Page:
Marian Burros’s fruit torte

This famous cake recipe – simple, buttery perfection – was originally included in Marian Burros and Lois Levine’s Elegant but Easy Cookbook in 1960. By popular request, it was published annually in the New York Times from 1981 until its official retirement in 2005.


  • 3/4 cup sugar
  • 1/2 cup butter
  • 2 eggs
  • 1 cup unbleached flour
  • 1 teaspoon baking powder
  • Pinch of salt (if using unsalted butter)
  • 24 halves pitted Italian prune plums
  • 1-2 tablespoons sugar and cinnamon, to taste, for topping


  1. Preheat oven to 350 degrees. Grease and flour a springform (8, 9 or 10 inches) or cake pan.
  2. Cream sugar and butter in a bowl. Add eggs and beat well. Add flour, baking powder, salt, and mix thoroughly.
  3. Spoon the batter into prepared pan. Place the plum halves skin side up on top of the batter, forming circles from the outer edge of the pan toward the center. Sprinkle lightly with sugar, depending on the sweetness of the fruit. Sprinkle with about 1 teaspoon of cinnamon, or to taste.
  4. Bake for 40 to 50 minutes, until toothpick inserted into center comes out clean. Cool to lukewarm, and serve.

Makes 8 servings.


  • To freeze, double-wrap the torte in foil, place in a plastic bag, and seal. Defrost and serve at room temperature, or warm in 300 degree F oven before serving.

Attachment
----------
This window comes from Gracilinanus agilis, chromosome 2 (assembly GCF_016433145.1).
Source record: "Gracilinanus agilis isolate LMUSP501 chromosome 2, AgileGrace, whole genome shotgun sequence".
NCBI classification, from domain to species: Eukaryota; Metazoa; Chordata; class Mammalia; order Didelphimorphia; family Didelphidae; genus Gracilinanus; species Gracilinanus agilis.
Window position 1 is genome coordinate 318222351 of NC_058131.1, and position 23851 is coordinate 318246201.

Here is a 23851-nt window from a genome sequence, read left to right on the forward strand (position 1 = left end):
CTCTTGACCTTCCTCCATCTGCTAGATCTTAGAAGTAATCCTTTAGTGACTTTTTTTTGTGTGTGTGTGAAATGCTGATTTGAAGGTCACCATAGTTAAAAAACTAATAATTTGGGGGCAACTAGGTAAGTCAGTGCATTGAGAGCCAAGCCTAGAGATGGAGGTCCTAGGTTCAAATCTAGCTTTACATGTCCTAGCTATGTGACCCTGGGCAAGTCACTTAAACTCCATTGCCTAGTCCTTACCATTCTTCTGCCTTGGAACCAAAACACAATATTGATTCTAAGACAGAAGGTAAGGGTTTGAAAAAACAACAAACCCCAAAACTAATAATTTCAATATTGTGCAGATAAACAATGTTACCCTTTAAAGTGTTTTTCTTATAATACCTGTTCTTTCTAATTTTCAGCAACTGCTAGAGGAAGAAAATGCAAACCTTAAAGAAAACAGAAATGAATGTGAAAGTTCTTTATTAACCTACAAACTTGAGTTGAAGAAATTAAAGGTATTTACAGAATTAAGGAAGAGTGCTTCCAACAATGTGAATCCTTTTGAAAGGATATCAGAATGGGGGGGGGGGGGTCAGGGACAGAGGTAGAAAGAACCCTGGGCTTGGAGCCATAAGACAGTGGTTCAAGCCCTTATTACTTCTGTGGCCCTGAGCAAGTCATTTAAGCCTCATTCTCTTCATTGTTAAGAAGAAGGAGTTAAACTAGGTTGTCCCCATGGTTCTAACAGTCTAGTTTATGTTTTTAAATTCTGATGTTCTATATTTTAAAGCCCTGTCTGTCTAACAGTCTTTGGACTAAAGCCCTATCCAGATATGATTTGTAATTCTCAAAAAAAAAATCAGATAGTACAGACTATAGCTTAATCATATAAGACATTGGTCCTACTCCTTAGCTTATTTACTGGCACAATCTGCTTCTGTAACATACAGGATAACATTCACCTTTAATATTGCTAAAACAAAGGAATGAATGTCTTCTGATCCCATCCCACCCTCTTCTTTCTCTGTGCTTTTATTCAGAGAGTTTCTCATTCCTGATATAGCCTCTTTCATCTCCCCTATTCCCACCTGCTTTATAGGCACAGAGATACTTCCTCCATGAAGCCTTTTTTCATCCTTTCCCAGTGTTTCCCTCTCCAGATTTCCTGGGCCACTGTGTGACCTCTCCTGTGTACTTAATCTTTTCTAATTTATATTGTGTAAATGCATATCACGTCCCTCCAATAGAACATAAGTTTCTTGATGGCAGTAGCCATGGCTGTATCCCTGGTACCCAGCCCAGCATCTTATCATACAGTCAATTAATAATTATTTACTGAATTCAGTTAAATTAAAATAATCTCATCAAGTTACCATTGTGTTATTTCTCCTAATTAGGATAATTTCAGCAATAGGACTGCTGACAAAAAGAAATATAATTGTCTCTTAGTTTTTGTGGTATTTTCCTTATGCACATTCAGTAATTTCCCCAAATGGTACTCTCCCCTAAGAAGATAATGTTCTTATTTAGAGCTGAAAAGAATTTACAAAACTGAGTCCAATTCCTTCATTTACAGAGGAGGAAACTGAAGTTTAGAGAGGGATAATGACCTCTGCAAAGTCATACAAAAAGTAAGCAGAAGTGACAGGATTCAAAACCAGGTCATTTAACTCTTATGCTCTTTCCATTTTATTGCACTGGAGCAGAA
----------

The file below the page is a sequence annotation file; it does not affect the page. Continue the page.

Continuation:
• Marian and Lois’s apple-cranberry version: in place of plums, use three medium apples, peeled, cored, sliced into 1/2 inch slices (tossed with lemon juice if you like) and 1/3 cup dried cranberries, soaked in hot water (some to sprinkle on top and rest added to batter). Arrange apple slices, overlapping slightly, forming circles from the outer edge of the pan toward the center. Mix 2-3 tablespoons of sugar with 1-2 teaspoons ground cinnamon; sprinkle on top of apples.
  • Try peaches, apricots or berries in the summer. Or pears in the fall. Use a sprinkle of nutmeg instead of cinnamon for a subtler taste and lighter look.
  • You can also add vanilla or almond extract. But use sparingly, as the extracts tend to detract from the buttery taste of the cake.

Here’s a link back to the post and pictures.

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